I would like to use an adjective to express something in between the two adjectives short-term and long-term. Does medium-term make sense here? What is the adjective I can use?

What preposition, if any, do I use in a sentence with any one of these three adjectives? For example:

She told me the consequences are _ long-term. (in a / in / at / ??? )

  • 1
    Hello and welcome to EL&U, @Guilherme. It sounds like your question about using prepositions is separate from making a choice of a word that expresses something between short- and long-term. I'd suggest posting these as separate questions so that they can be answered on their own.
    – aedia λ
    Commented Aug 25, 2011 at 19:18

3 Answers 3


Medium-term exists as a phrase, but it mostly refers to public finance. In this sense, it means:

2-10 years, usually used in reference to bonds. When used in technical analysis, usually a few weeks to a few months. Also called intermediate-term.

Intermediate-term, another option, is also primarily associated with finance. However, people who are aware of the adjectives "long-term" and "short-term" will understand that "medium-term" or "intermediate-term" is between the two.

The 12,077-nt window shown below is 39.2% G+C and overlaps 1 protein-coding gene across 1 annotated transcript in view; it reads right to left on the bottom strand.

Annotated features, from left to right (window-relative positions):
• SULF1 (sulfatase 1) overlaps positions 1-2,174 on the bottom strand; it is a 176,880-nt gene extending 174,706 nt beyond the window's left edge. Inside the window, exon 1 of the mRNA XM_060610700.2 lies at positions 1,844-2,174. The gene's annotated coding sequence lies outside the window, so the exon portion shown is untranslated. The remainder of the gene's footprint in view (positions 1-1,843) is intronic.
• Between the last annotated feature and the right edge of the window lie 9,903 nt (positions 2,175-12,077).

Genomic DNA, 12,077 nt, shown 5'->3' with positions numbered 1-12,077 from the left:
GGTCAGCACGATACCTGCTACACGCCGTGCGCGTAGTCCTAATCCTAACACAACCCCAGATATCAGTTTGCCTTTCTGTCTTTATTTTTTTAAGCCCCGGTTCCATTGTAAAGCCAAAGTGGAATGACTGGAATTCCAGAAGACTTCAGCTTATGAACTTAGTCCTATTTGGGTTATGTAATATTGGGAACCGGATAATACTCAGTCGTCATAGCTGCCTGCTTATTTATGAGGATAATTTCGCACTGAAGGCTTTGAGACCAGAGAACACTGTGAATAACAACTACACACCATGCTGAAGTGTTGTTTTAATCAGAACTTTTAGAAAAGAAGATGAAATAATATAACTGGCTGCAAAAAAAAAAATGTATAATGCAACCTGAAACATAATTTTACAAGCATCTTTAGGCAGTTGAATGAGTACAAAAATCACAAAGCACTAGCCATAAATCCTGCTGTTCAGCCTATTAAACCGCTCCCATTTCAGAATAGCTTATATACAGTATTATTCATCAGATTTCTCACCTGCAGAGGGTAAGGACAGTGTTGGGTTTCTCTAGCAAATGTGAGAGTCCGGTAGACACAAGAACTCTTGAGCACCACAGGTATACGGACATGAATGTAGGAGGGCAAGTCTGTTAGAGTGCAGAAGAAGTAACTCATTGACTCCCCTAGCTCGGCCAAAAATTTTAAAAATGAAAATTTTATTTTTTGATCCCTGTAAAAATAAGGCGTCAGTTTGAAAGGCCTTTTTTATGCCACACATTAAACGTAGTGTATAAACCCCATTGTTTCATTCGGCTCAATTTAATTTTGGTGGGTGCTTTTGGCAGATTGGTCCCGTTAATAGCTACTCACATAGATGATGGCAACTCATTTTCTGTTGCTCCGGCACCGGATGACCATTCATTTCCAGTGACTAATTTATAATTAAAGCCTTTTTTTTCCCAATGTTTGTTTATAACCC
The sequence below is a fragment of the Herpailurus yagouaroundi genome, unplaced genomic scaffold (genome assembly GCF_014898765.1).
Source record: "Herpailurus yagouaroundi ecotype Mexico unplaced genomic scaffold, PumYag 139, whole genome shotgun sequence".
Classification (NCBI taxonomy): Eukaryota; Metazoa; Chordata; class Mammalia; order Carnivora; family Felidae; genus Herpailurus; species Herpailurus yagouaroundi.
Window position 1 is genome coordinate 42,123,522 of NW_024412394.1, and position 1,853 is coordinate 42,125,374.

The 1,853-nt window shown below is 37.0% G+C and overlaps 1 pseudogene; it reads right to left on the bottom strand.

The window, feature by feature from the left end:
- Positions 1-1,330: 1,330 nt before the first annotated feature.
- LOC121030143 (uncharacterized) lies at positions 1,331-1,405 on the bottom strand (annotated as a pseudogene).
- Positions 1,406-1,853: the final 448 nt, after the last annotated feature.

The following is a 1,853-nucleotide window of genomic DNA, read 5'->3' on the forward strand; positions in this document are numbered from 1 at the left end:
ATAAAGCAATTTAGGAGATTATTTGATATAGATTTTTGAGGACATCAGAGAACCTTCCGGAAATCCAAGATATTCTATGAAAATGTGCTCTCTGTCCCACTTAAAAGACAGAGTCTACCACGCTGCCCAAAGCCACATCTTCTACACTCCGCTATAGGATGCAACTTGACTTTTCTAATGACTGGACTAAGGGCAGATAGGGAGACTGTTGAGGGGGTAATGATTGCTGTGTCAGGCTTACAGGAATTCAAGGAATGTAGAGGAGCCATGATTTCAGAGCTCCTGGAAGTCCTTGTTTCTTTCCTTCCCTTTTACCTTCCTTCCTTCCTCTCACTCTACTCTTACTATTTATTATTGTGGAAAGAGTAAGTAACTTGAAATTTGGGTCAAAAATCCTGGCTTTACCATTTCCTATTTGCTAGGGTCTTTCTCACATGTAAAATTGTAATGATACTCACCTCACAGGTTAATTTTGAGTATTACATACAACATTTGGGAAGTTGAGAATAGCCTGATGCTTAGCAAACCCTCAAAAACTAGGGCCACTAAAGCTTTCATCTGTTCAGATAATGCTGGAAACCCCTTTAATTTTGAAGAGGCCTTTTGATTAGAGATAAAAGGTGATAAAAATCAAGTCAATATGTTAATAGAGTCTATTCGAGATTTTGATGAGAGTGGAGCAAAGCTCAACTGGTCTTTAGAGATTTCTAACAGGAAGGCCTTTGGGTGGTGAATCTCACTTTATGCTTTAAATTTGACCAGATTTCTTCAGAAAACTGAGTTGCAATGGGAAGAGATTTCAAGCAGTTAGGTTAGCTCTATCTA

For any of the adjectives, they describe a property of something. The consequences have the property of being long-term. So you don't need a preposition with them. Compare:

The [Noun] is [Adjective]

The cat is black

The consequences are long-term


Yes, you can use medium-term as an adjective.

No preposition is needed in "She told me that the health consequences of smoking are long-term."


"In the middle term" is also used.


There's a discussion about preferences here:


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